California wildfire becomes largest on record in the state

Local firefighters return home after battling catastrophic California wildfires

The Thomas Fire in Southern California spread to a record-level size Friday, breaking the state record for largest wildfire as it continues to burn across the region with 65-percent containment. It is 154 acres larger than the 2003 Cedar fire in San Diego that killed 15 people. A firefighter and a woman fleeing the blaze died.

After a 32-year-old firefighter from Cal Fire was killed during the the Snohomish County crew's deployment, Chad Berg of Snohomish Fire District 7 said his crew members had to contact their families to assure them that they were ok.

On Thursday, authorities canceled the last evacuation notices still in effect for Santa Barbara and Ventura counties.

Cal Fire says the flames have burned through 1,063 buildings and is just 65 percent contained after starting on December 4th.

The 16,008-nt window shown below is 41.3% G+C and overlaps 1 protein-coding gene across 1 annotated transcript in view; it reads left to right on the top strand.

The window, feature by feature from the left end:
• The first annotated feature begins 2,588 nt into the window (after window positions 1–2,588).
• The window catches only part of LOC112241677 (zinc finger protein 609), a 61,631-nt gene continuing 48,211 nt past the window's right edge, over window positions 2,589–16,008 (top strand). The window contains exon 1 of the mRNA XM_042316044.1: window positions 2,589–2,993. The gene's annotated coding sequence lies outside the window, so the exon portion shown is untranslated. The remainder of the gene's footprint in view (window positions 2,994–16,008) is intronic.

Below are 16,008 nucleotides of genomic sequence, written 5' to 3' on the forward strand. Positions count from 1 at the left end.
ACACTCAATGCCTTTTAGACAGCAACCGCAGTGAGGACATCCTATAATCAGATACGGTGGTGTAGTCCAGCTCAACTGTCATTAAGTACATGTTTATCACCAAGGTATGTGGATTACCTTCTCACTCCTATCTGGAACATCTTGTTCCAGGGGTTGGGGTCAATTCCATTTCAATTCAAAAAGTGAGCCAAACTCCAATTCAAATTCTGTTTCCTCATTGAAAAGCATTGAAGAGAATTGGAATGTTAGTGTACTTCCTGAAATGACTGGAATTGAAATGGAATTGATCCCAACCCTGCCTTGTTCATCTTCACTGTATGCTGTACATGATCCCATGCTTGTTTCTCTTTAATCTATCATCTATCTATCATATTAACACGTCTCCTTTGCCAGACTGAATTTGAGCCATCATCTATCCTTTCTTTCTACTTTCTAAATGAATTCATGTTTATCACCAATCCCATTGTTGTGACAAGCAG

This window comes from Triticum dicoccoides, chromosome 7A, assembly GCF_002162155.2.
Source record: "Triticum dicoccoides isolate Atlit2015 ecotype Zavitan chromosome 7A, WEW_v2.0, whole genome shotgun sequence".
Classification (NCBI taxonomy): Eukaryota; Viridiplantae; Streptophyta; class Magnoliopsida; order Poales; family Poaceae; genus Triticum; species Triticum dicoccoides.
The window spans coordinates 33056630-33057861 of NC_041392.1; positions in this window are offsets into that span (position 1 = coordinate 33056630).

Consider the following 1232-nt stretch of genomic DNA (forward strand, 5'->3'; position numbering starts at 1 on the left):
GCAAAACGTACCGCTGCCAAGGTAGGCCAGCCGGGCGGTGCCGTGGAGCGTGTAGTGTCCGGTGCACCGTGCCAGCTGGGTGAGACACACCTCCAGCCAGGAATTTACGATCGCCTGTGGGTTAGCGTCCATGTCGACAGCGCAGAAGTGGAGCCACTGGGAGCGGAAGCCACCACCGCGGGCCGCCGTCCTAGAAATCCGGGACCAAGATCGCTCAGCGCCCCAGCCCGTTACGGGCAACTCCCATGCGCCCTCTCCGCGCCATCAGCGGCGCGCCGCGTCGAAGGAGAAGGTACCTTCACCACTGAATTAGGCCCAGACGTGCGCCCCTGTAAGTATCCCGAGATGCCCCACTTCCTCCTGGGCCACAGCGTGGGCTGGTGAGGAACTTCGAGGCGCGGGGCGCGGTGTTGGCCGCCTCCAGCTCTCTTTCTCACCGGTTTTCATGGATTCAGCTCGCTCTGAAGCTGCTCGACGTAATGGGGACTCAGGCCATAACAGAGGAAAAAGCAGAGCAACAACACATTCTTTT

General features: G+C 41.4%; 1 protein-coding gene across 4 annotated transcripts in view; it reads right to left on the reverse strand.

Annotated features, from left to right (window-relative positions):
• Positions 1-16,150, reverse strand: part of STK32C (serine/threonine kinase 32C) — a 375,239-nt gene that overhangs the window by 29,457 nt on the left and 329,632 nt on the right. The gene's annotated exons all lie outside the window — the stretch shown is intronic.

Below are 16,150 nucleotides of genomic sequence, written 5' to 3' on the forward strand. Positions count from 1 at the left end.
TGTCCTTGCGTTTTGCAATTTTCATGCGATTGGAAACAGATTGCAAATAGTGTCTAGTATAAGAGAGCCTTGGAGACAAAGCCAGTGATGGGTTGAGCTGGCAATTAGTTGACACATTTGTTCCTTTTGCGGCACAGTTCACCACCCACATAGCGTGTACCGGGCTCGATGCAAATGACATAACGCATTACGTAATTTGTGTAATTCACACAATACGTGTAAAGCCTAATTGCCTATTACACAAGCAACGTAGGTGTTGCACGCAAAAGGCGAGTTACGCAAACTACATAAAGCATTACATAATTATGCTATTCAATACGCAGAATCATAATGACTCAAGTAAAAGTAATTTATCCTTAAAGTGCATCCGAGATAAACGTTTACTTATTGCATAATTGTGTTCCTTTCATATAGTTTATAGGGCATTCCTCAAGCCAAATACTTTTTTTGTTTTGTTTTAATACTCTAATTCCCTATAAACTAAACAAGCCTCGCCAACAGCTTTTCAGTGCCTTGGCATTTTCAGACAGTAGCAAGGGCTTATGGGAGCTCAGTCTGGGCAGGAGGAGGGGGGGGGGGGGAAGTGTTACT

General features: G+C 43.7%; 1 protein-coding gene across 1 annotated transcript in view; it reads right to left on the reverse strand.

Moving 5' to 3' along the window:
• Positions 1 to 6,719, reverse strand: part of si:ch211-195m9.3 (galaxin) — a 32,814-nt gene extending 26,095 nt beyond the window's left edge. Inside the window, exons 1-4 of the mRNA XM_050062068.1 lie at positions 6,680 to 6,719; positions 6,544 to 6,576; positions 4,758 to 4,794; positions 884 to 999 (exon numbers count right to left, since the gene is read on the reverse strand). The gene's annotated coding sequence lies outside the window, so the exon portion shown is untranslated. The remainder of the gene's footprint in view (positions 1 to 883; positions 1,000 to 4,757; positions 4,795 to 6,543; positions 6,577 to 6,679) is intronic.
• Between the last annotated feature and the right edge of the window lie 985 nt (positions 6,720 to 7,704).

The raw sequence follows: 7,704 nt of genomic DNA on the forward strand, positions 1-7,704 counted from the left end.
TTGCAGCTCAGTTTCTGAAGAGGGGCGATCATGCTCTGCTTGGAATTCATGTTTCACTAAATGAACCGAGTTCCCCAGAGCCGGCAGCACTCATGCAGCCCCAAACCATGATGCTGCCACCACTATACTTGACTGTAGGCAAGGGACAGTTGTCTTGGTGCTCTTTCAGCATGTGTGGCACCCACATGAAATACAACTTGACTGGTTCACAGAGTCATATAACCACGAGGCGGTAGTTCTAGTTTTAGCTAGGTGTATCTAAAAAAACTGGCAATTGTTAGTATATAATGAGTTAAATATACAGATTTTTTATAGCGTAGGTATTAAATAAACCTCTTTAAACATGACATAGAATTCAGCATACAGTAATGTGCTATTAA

Now, however, things are finally beginning to look up for firefighters and residents dealing with the Thomas Fire. Some fires before that date undoubtedly were larger but records are unreliable, according to state fire officials.

"The main fire itself will not have any growth", said Brandon Vaccaro, Capt. Brandon Vaccaro of the California City Fire Department. The Thomas fire has destroyed more than 1,000 structures and has been associated with one death. But the ongoing firefighting efforts will still be assisted by Cal Fire, officials said.

By Friday, however, humidity was higher, temperatures were cooler and the fire threat to homes in many areas eased.

Depending on wind and weather conditions, firefighters plan to start a controlled burn near the highway with hopes that winds from the north will push the flames away from the highway and south toward the main body of the fire.

The so-called Thomas Fire could very well still grow to become the biggest wildfire in California history, but as a gentle giant, not a raging beast.

A dolphin statue is seen at a property destroyed by the Thomas Fire in Carpintera California as residents were taking stock of the catastrophic damage.

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